Brainstorms: Thoughts On The Degree Of Reflexivity In Regimes
How does volatility and reflexivity work across different assets in different regimes
A while back I read this great book on complexity economics called The Origin Of Wealth. I had already read a number of books on nonlinear dynamics, chaos theory, and complexity but this one really brought a tangible expression to theoretical concepts. I started going down the rabbit hole of reading papers and building models with presuppositions that were more centered on these types of ideas.
Now you might think, I don’t have an advanced mathematics or science degree, how am I going to benefit from these types of books? In my mind, these concepts put words and numbers to the things you learn intuitively in life. The problem is, if you grow up in a very safe environment without danger or risk-taking, you don’t understand how chaos, unpredictability, and complexity function.
Find a friend who actively works in some type of first responder or combat situation and pick their brain. You’ll see how much overlap there is. I don’t talk much about my upbringing but there wasn’t anything safe about it. Having specific experiences growing up frames the presuppositions you use to view the world.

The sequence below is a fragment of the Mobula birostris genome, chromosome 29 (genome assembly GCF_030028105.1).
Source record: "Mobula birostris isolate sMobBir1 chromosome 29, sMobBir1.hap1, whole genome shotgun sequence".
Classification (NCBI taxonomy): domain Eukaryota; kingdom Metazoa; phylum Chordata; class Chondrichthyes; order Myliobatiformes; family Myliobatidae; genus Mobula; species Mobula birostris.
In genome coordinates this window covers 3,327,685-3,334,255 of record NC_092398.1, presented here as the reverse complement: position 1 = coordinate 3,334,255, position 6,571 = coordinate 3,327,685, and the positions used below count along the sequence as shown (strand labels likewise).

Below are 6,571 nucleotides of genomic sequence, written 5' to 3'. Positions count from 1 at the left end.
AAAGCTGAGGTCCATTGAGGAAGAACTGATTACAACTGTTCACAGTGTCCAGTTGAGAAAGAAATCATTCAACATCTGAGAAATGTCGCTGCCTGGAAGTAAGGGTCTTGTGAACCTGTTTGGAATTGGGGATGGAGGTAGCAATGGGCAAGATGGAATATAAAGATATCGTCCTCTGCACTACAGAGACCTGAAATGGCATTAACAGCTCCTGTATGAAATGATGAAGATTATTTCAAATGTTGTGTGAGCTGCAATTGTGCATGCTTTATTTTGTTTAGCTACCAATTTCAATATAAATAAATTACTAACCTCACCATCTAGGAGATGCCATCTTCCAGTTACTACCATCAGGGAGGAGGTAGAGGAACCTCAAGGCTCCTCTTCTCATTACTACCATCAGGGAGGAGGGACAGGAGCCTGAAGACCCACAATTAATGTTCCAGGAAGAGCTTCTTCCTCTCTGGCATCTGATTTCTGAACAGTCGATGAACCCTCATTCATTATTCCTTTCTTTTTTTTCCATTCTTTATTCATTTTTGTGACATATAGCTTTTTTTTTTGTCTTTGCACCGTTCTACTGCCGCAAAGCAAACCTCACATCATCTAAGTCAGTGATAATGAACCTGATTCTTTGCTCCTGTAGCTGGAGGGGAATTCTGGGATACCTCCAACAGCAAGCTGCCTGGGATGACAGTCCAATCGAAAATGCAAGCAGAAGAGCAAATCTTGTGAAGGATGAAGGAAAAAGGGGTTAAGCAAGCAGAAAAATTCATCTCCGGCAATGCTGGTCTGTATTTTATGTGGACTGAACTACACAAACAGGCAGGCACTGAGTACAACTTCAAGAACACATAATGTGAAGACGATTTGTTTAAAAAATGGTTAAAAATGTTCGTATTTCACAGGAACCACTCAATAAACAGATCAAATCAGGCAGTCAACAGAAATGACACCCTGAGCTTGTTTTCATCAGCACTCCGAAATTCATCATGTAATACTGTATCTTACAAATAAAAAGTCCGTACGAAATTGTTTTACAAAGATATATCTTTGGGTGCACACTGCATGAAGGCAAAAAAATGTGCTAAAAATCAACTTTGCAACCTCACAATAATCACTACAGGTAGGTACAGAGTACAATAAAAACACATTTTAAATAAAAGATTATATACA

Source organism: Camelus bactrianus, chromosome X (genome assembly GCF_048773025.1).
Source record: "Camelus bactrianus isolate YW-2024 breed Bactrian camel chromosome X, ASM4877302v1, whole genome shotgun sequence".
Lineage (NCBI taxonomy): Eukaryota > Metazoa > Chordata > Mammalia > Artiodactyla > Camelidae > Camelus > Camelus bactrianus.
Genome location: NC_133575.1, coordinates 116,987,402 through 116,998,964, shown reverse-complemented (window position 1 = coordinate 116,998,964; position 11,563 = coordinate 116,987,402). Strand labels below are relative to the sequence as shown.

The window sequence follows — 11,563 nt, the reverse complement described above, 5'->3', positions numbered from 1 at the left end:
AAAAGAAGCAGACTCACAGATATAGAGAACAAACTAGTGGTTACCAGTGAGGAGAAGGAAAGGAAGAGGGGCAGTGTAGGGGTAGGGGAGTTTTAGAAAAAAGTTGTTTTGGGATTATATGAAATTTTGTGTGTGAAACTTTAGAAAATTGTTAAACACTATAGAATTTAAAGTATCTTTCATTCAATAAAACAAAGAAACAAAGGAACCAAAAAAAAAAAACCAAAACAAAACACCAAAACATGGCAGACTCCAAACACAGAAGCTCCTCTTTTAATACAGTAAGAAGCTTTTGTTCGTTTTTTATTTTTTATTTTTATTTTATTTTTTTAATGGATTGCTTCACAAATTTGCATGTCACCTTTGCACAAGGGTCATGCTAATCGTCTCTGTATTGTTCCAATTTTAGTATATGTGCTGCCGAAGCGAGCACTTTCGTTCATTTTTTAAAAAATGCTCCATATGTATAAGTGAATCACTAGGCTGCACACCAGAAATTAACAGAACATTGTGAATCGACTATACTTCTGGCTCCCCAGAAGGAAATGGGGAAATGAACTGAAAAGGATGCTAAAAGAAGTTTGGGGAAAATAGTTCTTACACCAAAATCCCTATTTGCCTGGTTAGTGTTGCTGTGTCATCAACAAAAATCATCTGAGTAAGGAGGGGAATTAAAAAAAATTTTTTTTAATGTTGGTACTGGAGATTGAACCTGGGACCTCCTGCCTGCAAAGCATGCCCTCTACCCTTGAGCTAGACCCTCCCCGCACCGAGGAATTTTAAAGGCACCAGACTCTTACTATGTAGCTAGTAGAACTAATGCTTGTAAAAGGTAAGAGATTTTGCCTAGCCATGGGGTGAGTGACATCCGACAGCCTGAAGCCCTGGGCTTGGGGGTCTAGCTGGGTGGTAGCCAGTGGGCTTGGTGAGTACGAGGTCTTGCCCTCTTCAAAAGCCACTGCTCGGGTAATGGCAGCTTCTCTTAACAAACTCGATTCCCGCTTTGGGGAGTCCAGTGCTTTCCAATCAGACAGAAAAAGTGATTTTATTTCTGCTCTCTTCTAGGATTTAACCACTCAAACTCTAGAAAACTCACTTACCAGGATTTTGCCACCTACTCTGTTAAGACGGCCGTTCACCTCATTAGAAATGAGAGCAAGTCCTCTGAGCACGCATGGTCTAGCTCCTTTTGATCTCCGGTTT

One of the interesting ideas The Origin of Wealth Talks about is feedback loops or reflexivity. This is something that Soros talks about in his books but the Origin Of Wealth provides a much more comprehensive picture.
A feedback loop occurs when the input for one system (or variable) is the output for another system (or variable). This is distcintion from a correlation which only measures how closely inputs are tracking with one another. Correlation analysis can reflect a feedback loop but just because two variables correlate doesn’t mean they are in a feedback loop.
As you know, I touched on this idea of reflexivity in the macro report:
Here is one of the charts from the macro report. The key thing to notice is not simply if there is a positive or negative feedback relationship between two variables but also the DEGREE.
For example, during 2020, stocks and bonds were in a feedback loop where bonds when up as stocks went down. The opposite occurred in 2022. However, there is an entire spectrum in between that you need to navigate. This is where you need to be mapping the degree of feedback and also the TYPE of feedback (i.e. stocks up + bonds up / stocks up + bonds down / stocks down + bonds down / stocks down + bonds up).
Quantifying these dynamics can be incredibly useful for identifying signal-to-noise. Let’s dig into how these function across price action today:
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